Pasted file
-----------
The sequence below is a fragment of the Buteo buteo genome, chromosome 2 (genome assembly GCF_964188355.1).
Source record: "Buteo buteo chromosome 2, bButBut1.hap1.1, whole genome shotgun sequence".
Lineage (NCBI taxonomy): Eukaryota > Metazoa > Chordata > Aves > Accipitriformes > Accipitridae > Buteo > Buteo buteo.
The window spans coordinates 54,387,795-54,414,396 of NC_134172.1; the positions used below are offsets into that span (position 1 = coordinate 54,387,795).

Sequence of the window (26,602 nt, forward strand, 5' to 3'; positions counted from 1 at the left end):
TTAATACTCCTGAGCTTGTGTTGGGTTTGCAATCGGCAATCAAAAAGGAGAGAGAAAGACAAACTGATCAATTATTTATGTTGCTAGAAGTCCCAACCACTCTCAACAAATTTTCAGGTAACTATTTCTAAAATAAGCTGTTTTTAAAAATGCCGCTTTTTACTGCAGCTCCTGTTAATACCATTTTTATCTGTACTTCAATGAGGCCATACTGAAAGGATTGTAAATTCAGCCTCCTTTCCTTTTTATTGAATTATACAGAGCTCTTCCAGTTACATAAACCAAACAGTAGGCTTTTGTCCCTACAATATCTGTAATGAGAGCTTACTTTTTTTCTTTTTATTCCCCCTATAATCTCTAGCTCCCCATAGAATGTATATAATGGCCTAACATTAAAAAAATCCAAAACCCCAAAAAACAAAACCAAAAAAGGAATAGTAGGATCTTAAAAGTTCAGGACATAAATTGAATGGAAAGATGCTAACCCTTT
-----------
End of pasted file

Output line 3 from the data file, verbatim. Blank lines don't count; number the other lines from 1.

Lineage (NCBI taxonomy): Eukaryota > Metazoa > Chordata > Aves > Accipitriformes > Accipitridae > Buteo > Buteo buteo.